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Digital creativity: learning by story driven digital production

Digital creativity: learning by story driven digital production The goal to stimulate perspective taking and inference making on social phenomena, such as gender roles in society, has proven to be difficult to achieve in general and in particular for primary school students. Thus, the purpose of this paper is to develop creative models and concepts for learning that provide guidance addressing these challenges.Design/methodology/approachA case study methodology, including classroom observations, teacher interviews and analysis of videos created by students, was applied within a large-scale action research project related to cross-border collaboration for educational purposes supported by information and communication technologies among Danish, Norwegian and Swedish schools.FindingsThis study reports on how teachers organized group work for their sixth grades students to reimagine and videoing fairy tales endings of Cinderella in order to explore and learn about gender roles in society in a cross-border setting. The personal, emotional and social negotiations of working with peers and giving feedback to students in other schools from other countries enhanced their learning. Results suggest that adding the framework of boundary object-driven design helps to improve the process by its focus on a shared understanding, common practice and sense-making.Originality/valueThe study incorporates the framework on boundary objects as a “mental design device” into a story-driven digital production project, suggesting that creativity in combination with a specific yet open task for student group work enhances learning in social science. http://www.deepdyve.com/assets/images/DeepDyve-Logo-lg.png The International Journal of Information and Learning Technology Emerald Publishing

Digital creativity: learning by story driven digital production

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Publisher
Emerald Publishing
Copyright
© Emerald Publishing Limited
ISSN
2056-4880
DOI
10.1108/ijilt-11-2018-0129
Publisher site
See Article on Publisher Site

Abstract

The goal to stimulate perspective taking and inference making on social phenomena, such as gender roles in society, has proven to be difficult to achieve in general and in particular for primary school students. Thus, the purpose of this paper is to develop creative models and concepts for learning that provide guidance addressing these challenges.Design/methodology/approachA case study methodology, including classroom observations, teacher interviews and analysis of videos created by students, was applied within a large-scale action research project related to cross-border collaboration for educational purposes supported by information and communication technologies among Danish, Norwegian and Swedish schools.FindingsThis study reports on how teachers organized group work for their sixth grades students to reimagine and videoing fairy tales endings of Cinderella in order to explore and learn about gender roles in society in a cross-border setting. The personal, emotional and social negotiations of working with peers and giving feedback to students in other schools from other countries enhanced their learning. Results suggest that adding the framework of boundary object-driven design helps to improve the process by its focus on a shared understanding, common practice and sense-making.Originality/valueThe study incorporates the framework on boundary objects as a “mental design device” into a story-driven digital production project, suggesting that creativity in combination with a specific yet open task for student group work enhances learning in social science.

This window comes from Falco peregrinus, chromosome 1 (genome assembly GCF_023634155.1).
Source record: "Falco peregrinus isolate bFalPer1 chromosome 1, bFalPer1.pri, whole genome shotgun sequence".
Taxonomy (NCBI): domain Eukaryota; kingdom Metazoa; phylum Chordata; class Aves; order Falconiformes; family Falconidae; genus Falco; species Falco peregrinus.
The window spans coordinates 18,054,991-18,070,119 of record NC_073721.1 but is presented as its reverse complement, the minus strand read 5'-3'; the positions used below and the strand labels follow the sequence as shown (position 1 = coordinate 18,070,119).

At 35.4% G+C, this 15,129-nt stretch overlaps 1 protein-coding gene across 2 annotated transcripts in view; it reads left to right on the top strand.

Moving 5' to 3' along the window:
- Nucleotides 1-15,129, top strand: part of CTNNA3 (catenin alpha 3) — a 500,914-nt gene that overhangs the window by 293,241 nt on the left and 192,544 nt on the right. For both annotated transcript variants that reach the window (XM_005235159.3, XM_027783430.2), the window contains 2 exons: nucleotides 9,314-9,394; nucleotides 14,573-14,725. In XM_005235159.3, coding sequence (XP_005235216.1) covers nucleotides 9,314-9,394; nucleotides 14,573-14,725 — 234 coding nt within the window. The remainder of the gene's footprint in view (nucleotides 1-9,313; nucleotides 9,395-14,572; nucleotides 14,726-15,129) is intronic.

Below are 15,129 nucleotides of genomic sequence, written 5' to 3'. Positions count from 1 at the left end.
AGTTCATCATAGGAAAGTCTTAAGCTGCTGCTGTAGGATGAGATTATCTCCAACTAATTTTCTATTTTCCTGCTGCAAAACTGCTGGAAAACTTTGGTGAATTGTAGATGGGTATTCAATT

Journal

The International Journal of Information and Learning TechnologyEmerald Publishing

Published: May 20, 2019

Keywords: Gender roles; Social science; Creativity; Story; Digital competence; Digital design

References